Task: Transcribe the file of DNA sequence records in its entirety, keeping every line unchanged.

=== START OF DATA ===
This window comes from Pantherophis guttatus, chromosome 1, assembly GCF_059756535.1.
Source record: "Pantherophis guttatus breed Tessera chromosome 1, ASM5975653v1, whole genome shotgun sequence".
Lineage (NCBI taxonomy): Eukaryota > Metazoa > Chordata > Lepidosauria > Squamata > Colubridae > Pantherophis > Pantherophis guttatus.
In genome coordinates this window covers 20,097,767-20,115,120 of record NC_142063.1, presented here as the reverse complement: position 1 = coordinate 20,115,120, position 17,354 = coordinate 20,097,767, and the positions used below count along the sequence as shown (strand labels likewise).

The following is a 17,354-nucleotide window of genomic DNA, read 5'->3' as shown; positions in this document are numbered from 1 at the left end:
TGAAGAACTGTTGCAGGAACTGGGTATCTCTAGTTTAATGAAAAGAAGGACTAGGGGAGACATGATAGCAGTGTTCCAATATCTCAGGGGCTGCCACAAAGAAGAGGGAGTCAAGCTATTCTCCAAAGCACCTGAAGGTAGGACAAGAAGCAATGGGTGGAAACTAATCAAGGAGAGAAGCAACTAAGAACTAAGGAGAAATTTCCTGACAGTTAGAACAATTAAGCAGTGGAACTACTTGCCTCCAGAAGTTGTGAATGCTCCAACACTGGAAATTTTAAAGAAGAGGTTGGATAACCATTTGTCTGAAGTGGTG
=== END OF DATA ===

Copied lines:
This window comes from Pantherophis guttatus, chromosome 1, assembly GCF_059756535.1.
Source record: "Pantherophis guttatus breed Tessera chromosome 1, ASM5975653v1, whole genome shotgun sequence".
Lineage (NCBI taxonomy): Eukaryota > Metazoa > Chordata > Lepidosauria > Squamata > Colubridae > Pantherophis > Pantherophis guttatus.
In genome coordinates this window covers 20,097,767-20,115,120 of record NC_142063.1, presented here as the reverse complement: position 1 = coordinate 20,115,120, position 17,354 = coordinate 20,097,767, and the positions used below count along the sequence as shown (strand labels likewise).

The following is a 17,354-nucleotide window of genomic DNA, read 5'->3' as shown; positions in this document are numbered from 1 at the left end:
TGAAGAACTGTTGCAGGAACTGGGTATCTCTAGTTTAATGAAAAGAAGGACTAGGGGAGACATGATAGCAGTGTTCCAATATCTCAGGGGCTGCCACAAAGAAGAGGGAGTCAAGCTATTCTCCAAAGCACCTGAAGGTAGGACAAGAAGCAATGGGTGGAAACTAATCAAGGAGAGAAGCAACTAAGAACTAAGGAGAAATTTCCTGACAGTTAGAACAATTAAGCAGTGGAACTACTTGCCTCCAGAAGTTGTGAATGCTCCAACACTGGAAATTTTAAAGAAGAGGTTGGATAACCATTTGTCTGAAGTGGTG